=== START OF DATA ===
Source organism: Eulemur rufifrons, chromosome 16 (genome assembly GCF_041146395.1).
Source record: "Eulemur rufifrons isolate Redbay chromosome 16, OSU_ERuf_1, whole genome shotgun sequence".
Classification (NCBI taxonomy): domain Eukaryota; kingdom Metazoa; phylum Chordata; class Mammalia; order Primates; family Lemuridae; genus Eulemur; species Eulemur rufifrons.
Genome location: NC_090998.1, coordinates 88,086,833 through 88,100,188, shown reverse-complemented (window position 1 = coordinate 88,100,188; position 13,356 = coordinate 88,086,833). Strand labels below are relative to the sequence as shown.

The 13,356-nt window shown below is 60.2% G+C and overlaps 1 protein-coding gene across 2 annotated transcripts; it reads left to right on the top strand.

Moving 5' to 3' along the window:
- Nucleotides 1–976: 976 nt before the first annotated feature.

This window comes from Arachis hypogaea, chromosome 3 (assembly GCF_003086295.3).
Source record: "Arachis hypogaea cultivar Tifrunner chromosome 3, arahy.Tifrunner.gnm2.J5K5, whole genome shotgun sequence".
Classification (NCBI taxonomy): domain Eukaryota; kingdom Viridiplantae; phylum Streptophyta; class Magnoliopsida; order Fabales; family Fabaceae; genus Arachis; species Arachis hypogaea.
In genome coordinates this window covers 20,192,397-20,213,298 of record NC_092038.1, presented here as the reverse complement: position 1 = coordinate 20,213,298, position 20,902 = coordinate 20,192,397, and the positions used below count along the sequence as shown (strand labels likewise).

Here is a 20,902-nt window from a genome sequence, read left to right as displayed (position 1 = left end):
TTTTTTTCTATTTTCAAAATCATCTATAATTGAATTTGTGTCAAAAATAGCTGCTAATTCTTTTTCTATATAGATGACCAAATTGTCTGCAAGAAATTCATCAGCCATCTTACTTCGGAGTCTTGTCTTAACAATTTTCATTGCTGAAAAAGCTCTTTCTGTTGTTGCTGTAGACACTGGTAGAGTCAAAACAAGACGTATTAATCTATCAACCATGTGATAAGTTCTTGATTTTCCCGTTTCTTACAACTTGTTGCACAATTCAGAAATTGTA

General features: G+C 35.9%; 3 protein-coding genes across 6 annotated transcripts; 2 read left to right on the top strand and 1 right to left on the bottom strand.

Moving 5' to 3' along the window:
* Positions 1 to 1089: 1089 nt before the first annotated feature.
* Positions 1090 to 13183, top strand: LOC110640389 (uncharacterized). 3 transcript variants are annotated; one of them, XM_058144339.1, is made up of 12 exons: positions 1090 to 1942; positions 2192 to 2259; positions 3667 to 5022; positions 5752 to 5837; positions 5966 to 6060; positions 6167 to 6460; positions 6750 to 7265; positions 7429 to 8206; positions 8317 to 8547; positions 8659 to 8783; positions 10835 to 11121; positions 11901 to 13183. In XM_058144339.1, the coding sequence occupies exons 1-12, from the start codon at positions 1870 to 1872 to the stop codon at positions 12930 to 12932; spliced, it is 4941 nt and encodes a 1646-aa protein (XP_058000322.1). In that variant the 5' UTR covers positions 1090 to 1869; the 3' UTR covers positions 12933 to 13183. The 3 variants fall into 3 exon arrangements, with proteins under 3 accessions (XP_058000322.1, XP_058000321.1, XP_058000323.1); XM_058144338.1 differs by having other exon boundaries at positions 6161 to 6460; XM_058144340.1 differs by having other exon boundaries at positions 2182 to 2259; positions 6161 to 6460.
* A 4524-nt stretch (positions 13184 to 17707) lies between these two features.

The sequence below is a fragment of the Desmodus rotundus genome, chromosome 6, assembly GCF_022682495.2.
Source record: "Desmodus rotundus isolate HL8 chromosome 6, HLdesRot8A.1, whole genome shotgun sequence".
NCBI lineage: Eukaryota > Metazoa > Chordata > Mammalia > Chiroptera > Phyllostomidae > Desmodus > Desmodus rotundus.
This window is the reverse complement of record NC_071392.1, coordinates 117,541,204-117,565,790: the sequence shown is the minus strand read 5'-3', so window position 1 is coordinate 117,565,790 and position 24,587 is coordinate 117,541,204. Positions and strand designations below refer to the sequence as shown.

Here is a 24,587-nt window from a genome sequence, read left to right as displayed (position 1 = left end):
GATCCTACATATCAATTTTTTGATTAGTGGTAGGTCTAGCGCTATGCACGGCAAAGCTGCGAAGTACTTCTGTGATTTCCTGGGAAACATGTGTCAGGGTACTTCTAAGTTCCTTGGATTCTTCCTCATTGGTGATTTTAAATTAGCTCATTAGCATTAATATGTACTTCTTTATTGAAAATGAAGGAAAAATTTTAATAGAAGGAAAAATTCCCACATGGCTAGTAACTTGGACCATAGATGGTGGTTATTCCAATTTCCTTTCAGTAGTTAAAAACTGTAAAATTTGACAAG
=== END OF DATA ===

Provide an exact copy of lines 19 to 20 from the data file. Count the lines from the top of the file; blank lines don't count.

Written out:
The sequence below is a fragment of the Desmodus rotundus genome, chromosome 6, assembly GCF_022682495.2.
Source record: "Desmodus rotundus isolate HL8 chromosome 6, HLdesRot8A.1, whole genome shotgun sequence".